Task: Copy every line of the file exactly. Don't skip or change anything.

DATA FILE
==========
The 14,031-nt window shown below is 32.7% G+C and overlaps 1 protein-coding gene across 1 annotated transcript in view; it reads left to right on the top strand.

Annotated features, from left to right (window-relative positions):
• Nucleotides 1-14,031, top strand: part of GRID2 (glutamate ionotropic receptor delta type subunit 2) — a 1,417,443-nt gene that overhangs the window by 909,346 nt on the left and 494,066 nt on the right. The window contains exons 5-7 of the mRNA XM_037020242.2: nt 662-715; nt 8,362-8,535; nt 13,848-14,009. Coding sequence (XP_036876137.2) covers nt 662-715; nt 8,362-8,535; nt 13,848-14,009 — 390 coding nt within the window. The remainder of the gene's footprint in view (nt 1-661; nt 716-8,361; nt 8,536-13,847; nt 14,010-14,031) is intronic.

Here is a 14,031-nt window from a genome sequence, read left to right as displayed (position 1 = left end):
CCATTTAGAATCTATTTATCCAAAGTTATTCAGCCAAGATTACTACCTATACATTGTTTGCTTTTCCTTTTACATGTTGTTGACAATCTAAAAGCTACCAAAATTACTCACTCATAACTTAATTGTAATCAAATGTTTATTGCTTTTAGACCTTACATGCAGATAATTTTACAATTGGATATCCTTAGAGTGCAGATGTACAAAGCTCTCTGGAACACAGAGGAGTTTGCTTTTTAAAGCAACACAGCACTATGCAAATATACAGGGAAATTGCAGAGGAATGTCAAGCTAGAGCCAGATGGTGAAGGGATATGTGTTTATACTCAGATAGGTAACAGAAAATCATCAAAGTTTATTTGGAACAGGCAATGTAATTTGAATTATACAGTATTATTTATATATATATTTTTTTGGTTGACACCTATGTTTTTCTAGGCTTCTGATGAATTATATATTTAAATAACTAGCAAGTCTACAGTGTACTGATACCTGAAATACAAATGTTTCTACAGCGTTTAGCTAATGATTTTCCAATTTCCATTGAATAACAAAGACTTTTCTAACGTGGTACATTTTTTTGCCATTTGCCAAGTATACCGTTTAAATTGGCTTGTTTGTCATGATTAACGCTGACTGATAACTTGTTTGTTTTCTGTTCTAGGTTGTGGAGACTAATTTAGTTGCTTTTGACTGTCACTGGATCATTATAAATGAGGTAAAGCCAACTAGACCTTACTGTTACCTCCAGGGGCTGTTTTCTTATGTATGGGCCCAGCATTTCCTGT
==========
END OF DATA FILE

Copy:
The 14,031-nt window shown below is 32.7% G+C and overlaps 1 protein-coding gene across 1 annotated transcript in view; it reads left to right on the top strand.

Annotated features, from left to right (window-relative positions):
• Nucleotides 1-14,031, top strand: part of GRID2 (glutamate ionotropic receptor delta type subunit 2) — a 1,417,443-nt gene that overhangs the window by 909,346 nt on the left and 494,066 nt on the right. The window contains exons 5-7 of the mRNA XM_037020242.2: nt 662-715; nt 8,362-8,535; nt 13,848-14,009. Coding sequence (XP_036876137.2) covers nt 662-715; nt 8,362-8,535; nt 13,848-14,009 — 390 coding nt within the window. The remainder of the gene's footprint in view (nt 1-661; nt 716-8,361; nt 8,536-13,847; nt 14,010-14,031) is intronic.

Here is a 14,031-nt window from a genome sequence, read left to right as displayed (position 1 = left end):
CCATTTAGAATCTATTTATCCAAAGTTATTCAGCCAAGATTACTACCTATACATTGTTTGCTTTTCCTTTTACATGTTGTTGACAATCTAAAAGCTACCAAAATTACTCACTCATAACTTAATTGTAATCAAATGTTTATTGCTTTTAGACCTTACATGCAGATAATTTTACAATTGGATATCCTTAGAGTGCAGATGTACAAAGCTCTCTGGAACACAGAGGAGTTTGCTTTTTAAAGCAACACAGCACTATGCAAATATACAGGGAAATTGCAGAGGAATGTCAAGCTAGAGCCAGATGGTGAAGGGATATGTGTTTATACTCAGATAGGTAACAGAAAATCATCAAAGTTTATTTGGAACAGGCAATGTAATTTGAATTATACAGTATTATTTATATATATATTTTTTTGGTTGACACCTATGTTTTTCTAGGCTTCTGATGAATTATATATTTAAATAACTAGCAAGTCTACAGTGTACTGATACCTGAAATACAAATGTTTCTACAGCGTTTAGCTAATGATTTTCCAATTTCCATTGAATAACAAAGACTTTTCTAACGTGGTACATTTTTTTGCCATTTGCCAAGTATACCGTTTAAATTGGCTTGTTTGTCATGATTAACGCTGACTGATAACTTGTTTGTTTTCTGTTCTAGGTTGTGGAGACTAATTTAGTTGCTTTTGACTGTCACTGGATCATTATAAATGAGGTAAAGCCAACTAGACCTTACTGTTACCTCCAGGGGCTGTTTTCTTATGTATGGGCCCAGCATTTCCTGT